In a 10-minute period three armoured patrols cruised up and down the road, the Army trying out some big new vehicles. All this is disconcerting for many locals, who in recent years have become unused to seeing soldiers on the streets, but everybody is aware that without them there could be a dozen dead in a day.

The fact that more than 200 families have moved means that up to a thousand people have been very directly affected by the feud. Many of them move only a short distance, tending to resettle further up the Shankill, in what is known as UVF territory.

A main road, Agnes Street, has become the unofficial boundary between the groups. And amazingly, some of the loyalists would rather put their trust in republicans than in their rivals, for some of their black taxis are making detours into the Falls rather than venture into each other's areas.

The depth of bitterness between them can be seen in the word-processed leaflets which both groups have taken to distributing. A UVF document sneers that UDA means "Unlimited Drugs Available" and describes one UDA leader as "this brainless idiot". Other UDA men are accused of prostitution, rape, adultery, informing and being gay.

Retaliatory UDA pamphlets describe one UVF figure as an "informer, pimp, drug baron and gutless thug", and another as a "handbag thief, criminal and alcoholic woman beater". A third is called "a welfare officer who looked after prisoners' wives in ways that their husbands wouldn't approve of".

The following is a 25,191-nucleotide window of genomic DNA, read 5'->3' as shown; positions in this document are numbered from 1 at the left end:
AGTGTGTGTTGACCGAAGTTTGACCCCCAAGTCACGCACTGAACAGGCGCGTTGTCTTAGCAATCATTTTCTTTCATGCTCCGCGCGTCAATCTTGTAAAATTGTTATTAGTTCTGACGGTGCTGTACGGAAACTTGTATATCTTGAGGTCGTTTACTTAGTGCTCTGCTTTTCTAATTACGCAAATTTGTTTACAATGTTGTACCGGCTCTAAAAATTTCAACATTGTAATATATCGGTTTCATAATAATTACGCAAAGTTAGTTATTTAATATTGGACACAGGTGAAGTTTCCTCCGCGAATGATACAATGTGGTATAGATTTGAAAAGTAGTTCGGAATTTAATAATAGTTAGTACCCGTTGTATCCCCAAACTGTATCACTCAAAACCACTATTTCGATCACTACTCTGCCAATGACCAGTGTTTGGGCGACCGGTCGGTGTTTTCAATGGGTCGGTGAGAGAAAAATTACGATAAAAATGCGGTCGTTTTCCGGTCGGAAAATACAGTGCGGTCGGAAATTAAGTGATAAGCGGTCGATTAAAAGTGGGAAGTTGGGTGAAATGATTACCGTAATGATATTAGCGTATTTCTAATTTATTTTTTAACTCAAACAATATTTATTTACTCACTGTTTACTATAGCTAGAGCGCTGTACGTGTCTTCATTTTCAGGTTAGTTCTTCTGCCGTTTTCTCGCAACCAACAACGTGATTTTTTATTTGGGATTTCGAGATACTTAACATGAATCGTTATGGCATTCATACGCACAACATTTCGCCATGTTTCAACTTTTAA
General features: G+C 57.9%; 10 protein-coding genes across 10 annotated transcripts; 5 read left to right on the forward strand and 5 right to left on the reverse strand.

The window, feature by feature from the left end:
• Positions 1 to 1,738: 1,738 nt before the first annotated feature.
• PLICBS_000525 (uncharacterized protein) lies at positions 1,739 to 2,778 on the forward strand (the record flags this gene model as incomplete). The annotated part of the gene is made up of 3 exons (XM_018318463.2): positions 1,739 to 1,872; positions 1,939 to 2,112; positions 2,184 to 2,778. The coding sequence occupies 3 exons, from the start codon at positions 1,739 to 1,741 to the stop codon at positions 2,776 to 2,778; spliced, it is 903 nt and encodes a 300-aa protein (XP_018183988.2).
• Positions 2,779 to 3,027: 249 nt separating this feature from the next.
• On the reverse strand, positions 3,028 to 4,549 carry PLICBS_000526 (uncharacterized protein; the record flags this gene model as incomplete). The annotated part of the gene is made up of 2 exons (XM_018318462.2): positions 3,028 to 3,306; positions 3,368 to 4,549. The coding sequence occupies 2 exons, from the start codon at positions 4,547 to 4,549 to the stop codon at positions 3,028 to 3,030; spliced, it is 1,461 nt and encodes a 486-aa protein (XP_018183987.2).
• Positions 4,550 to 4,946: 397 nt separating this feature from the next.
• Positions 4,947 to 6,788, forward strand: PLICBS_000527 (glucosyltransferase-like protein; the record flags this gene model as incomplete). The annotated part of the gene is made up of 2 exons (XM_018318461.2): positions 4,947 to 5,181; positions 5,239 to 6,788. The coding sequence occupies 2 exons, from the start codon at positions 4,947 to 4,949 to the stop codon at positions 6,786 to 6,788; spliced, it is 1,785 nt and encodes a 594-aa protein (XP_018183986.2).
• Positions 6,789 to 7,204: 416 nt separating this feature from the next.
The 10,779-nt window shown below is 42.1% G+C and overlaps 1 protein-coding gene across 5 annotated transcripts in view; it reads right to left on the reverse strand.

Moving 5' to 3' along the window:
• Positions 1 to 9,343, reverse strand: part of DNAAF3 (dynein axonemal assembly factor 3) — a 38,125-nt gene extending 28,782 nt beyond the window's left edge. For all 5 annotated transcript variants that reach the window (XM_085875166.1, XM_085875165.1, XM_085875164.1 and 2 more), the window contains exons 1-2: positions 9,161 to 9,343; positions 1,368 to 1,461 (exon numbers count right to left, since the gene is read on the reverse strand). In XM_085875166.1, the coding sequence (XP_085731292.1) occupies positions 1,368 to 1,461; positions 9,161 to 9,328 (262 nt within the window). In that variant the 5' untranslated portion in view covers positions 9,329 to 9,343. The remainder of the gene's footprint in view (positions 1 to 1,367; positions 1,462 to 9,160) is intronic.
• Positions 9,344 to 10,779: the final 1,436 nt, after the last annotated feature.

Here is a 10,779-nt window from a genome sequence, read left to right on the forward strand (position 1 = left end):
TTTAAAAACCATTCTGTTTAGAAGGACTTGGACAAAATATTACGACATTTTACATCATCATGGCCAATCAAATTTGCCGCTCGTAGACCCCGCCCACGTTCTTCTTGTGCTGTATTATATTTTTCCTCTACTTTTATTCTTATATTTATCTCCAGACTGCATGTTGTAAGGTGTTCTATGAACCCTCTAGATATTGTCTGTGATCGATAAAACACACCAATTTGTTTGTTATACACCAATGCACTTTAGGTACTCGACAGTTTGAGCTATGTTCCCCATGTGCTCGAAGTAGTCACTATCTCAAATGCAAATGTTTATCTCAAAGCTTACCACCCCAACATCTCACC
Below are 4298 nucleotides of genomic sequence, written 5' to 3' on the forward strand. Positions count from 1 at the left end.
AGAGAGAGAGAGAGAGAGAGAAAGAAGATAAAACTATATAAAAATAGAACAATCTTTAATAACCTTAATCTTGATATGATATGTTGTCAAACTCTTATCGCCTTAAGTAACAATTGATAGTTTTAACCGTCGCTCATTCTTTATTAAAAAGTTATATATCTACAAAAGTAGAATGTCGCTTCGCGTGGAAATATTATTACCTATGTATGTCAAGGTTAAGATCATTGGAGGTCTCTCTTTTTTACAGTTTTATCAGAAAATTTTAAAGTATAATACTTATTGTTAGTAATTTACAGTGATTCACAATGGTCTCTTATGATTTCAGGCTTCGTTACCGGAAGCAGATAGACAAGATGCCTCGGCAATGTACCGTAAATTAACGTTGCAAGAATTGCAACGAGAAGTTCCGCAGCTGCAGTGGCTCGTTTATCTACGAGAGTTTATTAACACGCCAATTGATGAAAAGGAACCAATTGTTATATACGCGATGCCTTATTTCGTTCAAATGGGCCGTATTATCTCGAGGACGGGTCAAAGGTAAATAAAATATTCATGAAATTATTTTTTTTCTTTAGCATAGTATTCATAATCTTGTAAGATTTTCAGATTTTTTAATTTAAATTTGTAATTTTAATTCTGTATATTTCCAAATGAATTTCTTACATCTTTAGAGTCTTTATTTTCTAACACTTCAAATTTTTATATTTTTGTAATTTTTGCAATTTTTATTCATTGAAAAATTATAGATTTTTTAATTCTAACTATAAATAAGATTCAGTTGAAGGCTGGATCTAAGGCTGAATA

Many of the leading figures have, Mafia-style, "gone to the mattresses". As in The Godfather novel, they no longer sleep at home, instead staying by the dozen in hostels or loyalist clubs, sleeping on the floor and taking turns to stand guard.

As the insults and the baseball bats fly, the Shankill itself is a dreadful sad mess. It always sported flags and murals, but now every inch has been plastered with big new slogans and aggressive graffiti, some of which contain death threats. It has become as tattooed as the paramilitary toughs.

The fact that many children have moved house has created a real problem for local schools, with some pupils suddenly disappearing and others suddenlyarriving. A local school governor said: "Potentially we could end up with UDA and UVF primary schools, if the two groups decide to live apart."

A respected community worker summed up: "The community will re-emerge from all of this and they'll struggle and they'll survive, but it will be a different Shankill from the one that went into this tunnel. It will be more divided within itself, more bitter."

Few people on the Shankill are optimistic about its future, given the deaths and the divisions, for the paramilitarism is, they fear, here to stay. They fear too that, after the present convulsions, the drugs flat, and perhaps more drug dens, will be reopening for business.